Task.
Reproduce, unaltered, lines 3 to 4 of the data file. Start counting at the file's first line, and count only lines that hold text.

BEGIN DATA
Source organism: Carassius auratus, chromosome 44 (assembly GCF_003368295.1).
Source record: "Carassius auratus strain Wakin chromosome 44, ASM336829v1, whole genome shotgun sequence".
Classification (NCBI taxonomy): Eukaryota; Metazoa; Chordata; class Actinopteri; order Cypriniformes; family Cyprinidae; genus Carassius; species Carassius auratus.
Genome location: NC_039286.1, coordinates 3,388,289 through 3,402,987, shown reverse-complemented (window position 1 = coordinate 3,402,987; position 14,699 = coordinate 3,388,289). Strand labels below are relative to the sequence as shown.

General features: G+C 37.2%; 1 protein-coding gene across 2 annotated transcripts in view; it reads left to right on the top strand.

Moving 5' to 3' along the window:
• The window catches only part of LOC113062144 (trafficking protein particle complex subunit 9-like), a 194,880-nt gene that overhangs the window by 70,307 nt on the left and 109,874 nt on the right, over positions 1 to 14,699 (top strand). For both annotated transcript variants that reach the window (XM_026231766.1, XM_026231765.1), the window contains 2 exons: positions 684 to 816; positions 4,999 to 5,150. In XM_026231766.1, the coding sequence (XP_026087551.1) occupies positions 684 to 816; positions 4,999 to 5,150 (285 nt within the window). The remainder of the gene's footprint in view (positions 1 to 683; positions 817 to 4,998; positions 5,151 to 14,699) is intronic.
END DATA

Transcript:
Classification (NCBI taxonomy): Eukaryota; Metazoa; Chordata; class Actinopteri; order Cypriniformes; family Cyprinidae; genus Carassius; species Carassius auratus.
Genome location: NC_039286.1, coordinates 3,388,289 through 3,402,987, shown reverse-complemented (window position 1 = coordinate 3,402,987; position 14,699 = coordinate 3,388,289). Strand labels below are relative to the sequence as shown.